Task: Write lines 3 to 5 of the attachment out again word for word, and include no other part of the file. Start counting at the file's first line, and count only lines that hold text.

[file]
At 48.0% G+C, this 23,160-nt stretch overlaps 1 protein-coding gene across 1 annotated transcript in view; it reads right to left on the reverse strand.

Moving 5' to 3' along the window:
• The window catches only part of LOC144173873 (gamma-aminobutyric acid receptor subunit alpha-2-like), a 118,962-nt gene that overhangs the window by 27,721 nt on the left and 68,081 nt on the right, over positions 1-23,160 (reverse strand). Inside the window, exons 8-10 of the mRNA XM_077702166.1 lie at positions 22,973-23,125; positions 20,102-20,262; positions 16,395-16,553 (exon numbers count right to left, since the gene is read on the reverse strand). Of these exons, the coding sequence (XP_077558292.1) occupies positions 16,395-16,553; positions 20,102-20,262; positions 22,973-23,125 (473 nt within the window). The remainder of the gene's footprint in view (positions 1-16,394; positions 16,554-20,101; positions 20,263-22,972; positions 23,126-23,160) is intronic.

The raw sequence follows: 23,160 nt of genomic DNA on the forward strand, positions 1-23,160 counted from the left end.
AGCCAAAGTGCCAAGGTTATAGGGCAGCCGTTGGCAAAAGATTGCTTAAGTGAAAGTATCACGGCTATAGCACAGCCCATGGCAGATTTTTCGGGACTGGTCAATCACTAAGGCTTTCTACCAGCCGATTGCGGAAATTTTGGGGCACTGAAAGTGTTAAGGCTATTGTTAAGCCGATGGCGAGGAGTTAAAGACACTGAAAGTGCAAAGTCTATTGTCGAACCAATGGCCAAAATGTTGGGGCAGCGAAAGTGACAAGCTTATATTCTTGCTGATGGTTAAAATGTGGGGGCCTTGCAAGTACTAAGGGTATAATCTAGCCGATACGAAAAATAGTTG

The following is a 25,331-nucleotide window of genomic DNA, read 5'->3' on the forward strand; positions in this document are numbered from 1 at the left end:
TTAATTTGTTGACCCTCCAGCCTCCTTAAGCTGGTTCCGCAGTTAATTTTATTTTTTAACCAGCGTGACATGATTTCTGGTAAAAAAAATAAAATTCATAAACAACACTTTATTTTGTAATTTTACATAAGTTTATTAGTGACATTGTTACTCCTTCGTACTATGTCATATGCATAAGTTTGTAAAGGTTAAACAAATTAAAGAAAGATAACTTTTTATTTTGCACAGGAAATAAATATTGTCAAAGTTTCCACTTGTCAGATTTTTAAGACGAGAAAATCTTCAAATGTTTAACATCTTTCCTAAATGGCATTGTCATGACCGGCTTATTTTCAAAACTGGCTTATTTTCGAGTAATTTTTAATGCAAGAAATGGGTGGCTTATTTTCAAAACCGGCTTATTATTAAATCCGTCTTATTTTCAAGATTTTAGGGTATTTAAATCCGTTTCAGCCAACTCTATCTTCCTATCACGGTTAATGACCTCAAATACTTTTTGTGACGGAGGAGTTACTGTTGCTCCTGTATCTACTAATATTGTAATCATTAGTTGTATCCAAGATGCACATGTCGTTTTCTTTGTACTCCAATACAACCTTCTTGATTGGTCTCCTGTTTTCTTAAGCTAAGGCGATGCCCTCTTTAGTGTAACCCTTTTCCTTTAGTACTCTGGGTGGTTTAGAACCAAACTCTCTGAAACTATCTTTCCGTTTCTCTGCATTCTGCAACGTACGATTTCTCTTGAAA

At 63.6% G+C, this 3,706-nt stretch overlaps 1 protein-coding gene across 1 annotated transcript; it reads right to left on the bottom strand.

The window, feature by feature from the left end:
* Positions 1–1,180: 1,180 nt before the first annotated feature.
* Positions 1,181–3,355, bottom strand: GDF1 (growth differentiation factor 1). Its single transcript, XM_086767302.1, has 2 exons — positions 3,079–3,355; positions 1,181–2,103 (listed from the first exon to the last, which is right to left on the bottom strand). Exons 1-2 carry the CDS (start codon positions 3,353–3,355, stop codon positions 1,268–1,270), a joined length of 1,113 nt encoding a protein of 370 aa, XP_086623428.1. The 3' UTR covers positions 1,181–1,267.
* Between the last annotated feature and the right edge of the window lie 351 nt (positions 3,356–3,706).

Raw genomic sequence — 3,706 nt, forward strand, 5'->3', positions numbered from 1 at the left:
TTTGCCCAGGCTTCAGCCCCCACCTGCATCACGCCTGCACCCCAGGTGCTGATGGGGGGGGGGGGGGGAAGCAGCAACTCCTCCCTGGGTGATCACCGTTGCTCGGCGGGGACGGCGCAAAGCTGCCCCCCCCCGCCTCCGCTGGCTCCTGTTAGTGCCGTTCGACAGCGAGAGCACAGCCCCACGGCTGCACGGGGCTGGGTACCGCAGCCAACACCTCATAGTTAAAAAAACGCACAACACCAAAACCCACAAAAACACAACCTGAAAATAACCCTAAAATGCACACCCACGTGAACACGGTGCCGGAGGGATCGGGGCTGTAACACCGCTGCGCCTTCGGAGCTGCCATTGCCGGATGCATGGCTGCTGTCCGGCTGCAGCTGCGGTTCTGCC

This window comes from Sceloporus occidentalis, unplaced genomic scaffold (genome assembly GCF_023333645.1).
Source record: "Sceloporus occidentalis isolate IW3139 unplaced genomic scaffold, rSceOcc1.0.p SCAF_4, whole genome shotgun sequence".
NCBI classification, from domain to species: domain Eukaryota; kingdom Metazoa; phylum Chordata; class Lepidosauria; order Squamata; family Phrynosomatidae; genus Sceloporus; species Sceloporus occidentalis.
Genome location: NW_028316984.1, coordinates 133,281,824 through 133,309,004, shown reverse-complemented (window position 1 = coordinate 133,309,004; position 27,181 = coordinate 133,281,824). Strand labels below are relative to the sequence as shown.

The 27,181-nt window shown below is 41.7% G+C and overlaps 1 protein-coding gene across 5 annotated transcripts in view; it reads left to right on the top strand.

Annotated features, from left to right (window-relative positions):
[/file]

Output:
• The window catches only part of LOC144173873 (gamma-aminobutyric acid receptor subunit alpha-2-like), a 118,962-nt gene that overhangs the window by 27,721 nt on the left and 68,081 nt on the right, over positions 1-23,160 (reverse strand). Inside the window, exons 8-10 of the mRNA XM_077702166.1 lie at positions 22,973-23,125; positions 20,102-20,262; positions 16,395-16,553 (exon numbers count right to left, since the gene is read on the reverse strand). Of these exons, the coding sequence (XP_077558292.1) occupies positions 16,395-16,553; positions 20,102-20,262; positions 22,973-23,125 (473 nt within the window). The remainder of the gene's footprint in view (positions 1-16,394; positions 16,554-20,101; positions 20,263-22,972; positions 23,126-23,160) is intronic.

The raw sequence follows: 23,160 nt of genomic DNA on the forward strand, positions 1-23,160 counted from the left end.
AGCCAAAGTGCCAAGGTTATAGGGCAGCCGTTGGCAAAAGATTGCTTAAGTGAAAGTATCACGGCTATAGCACAGCCCATGGCAGATTTTTCGGGACTGGTCAATCACTAAGGCTTTCTACCAGCCGATTGCGGAAATTTTGGGGCACTGAAAGTGTTAAGGCTATTGTTAAGCCGATGGCGAGGAGTTAAAGACACTGAAAGTGCAAAGTCTATTGTCGAACCAATGGCCAAAATGTTGGGGCAGCGAAAGTGACAAGCTTATATTCTTGCTGATGGTTAAAATGTGGGGGCCTTGCAAGTACTAAGGGTATAATCTAGCCGATACGAAAAATAGTTG